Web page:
Wednesday, January 21, 2015
I've been putting off writing this post because I'm so very sad and writing about it in my blog seems to make it true and permanent, which of course it is. Cassie, our pretty, fluffy little companion, is no more.
Bloggy friends will remember that her twin, Sirius, developed lung cancer and faded away over the course of nearly a year. He started by coughing and, over the months, starting breathing fast. Lung cancer, said the vet, is very rare in cats and extremely rare in young cats. He was six when we had to have him put to sleep. We were very upset indeed.
So when my husband heard Cassie cough, once, a week past Thursday, we were of course worried. But we thought we were being neurotic. It couldn't happen again. Could it? Then she coughed again, once, on the Sunday. I wasn't in the room either time. We were again worried but we thought, surely not? I looked at her and wondered if she was breathing slightly faster than usual but decided that it was my imagination. She seemed absolutely fine. She was eating, drinking, jumping up on things. We wondered whether to take her to the vet, but she hated - and fought - being put in her travelling box and of course we didn't want to believe that there was anything wrong.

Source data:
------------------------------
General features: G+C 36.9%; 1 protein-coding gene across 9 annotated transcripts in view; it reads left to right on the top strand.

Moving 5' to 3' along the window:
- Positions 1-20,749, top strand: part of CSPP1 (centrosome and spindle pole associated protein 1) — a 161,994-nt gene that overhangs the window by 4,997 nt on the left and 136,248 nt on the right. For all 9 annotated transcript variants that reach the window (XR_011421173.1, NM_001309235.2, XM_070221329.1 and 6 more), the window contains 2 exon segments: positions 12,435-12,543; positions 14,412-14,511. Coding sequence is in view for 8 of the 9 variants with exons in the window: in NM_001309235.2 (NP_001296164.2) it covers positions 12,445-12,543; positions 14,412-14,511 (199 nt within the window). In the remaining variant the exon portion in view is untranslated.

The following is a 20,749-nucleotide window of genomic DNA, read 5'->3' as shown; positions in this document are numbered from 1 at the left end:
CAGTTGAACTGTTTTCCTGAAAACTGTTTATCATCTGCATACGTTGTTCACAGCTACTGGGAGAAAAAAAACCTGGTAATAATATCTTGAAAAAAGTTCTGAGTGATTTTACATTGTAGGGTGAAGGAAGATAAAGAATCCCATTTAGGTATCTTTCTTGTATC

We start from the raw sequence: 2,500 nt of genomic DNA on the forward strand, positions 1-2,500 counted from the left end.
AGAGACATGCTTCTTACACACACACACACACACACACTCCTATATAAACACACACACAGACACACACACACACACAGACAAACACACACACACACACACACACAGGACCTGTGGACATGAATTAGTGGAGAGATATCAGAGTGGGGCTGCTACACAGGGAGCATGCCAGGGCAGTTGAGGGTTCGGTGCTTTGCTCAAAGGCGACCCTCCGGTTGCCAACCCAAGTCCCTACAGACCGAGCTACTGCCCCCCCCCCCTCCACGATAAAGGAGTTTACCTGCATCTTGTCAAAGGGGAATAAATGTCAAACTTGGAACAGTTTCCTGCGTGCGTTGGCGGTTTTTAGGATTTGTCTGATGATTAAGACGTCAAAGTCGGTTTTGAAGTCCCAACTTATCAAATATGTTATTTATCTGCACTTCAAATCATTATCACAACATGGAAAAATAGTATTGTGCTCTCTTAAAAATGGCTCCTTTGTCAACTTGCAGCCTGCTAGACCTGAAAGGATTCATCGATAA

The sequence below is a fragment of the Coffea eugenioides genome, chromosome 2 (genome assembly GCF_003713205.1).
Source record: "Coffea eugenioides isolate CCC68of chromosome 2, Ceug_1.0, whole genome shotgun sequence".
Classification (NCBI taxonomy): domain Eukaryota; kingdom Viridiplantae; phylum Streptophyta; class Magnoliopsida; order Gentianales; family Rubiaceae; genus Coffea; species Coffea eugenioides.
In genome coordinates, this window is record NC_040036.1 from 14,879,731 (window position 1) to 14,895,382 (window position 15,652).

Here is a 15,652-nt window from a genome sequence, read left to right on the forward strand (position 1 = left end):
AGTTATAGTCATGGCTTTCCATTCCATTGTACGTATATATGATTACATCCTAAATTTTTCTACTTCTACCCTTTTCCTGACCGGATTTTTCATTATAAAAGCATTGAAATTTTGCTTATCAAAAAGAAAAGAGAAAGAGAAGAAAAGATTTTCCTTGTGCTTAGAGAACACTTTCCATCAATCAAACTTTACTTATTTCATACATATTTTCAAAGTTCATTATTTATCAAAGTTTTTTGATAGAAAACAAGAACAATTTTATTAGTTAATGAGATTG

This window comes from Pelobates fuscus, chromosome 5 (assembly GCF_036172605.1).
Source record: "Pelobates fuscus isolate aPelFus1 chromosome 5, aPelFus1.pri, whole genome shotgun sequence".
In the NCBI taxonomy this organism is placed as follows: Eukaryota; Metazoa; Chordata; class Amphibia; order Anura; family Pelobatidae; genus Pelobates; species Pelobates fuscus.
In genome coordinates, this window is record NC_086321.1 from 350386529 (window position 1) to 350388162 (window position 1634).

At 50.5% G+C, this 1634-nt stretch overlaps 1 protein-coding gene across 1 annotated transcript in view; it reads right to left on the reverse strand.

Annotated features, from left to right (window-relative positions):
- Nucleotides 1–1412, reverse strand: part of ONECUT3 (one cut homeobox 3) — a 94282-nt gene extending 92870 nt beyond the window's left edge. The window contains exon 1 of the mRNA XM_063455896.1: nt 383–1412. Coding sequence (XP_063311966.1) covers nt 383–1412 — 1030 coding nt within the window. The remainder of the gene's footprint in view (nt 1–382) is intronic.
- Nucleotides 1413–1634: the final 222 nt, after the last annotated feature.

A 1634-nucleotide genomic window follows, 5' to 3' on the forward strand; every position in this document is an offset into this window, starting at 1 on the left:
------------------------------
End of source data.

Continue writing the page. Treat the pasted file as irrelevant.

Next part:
Then last Thursday evening, she started breathing very fast - unmistakably. We were devastated. We took her to the vet at 11 on Friday morning. He was not optimistic. We had to leave her behind to be x-rayed. A younger vet phoned at 12.15. There were growths in her lungs and ... it must be something genetic and... . We never brought her home. She was only seven.
We loved them, foolishly, as people do love their pets, knowing that we were likely to outlive them; but planning our grief for much later. Cats, and I imagine dogs too, are such physical presences in a house. Cassie and Sirius sat on us a lot. They pushed their soft furry heads into our hands, snuggled into us, purred. They were our substitute children, some consolation for our empty nest.
They are a huge loss.
I know they were only cats, and much, much worse things happen to other people. But now we've cleared away the various cat beds and the throws on the sofas and the dishes, the house seems drearily tidy. We keep shutting doors to rooms that were out of bounds to the cats and then remembering that we don't have to do so. We look through the glass panels of the door to the smaller living room as we pass, to see what she's up to. We open the outside doors carefully at night to make sure she doesn't escape. It's not that we've really forgotten, but it comes as a reminder, every time we automatically do something like that, that she's not here any more.
The cat flap has its cover on, which makes the kitchen door seem all wrong.
Get a kitten, people say. So tempting, but no. Daughter 1, Son-in-Law 1, his mother and Grandson are all a bit allergic to cats; my brother is very allergic - which is why the cats were only allowed in certain rooms and we had washable throws on the sofas. And being doting cat-owners means that you have to import house-sitters when you go away.
But mainly we can't face the idea of going through this again.
Goodbye, lovely Queen Fluff and sweet-natured Velvet Ted. Thank you for sharing our lives and making us, for all too short a time, cat people.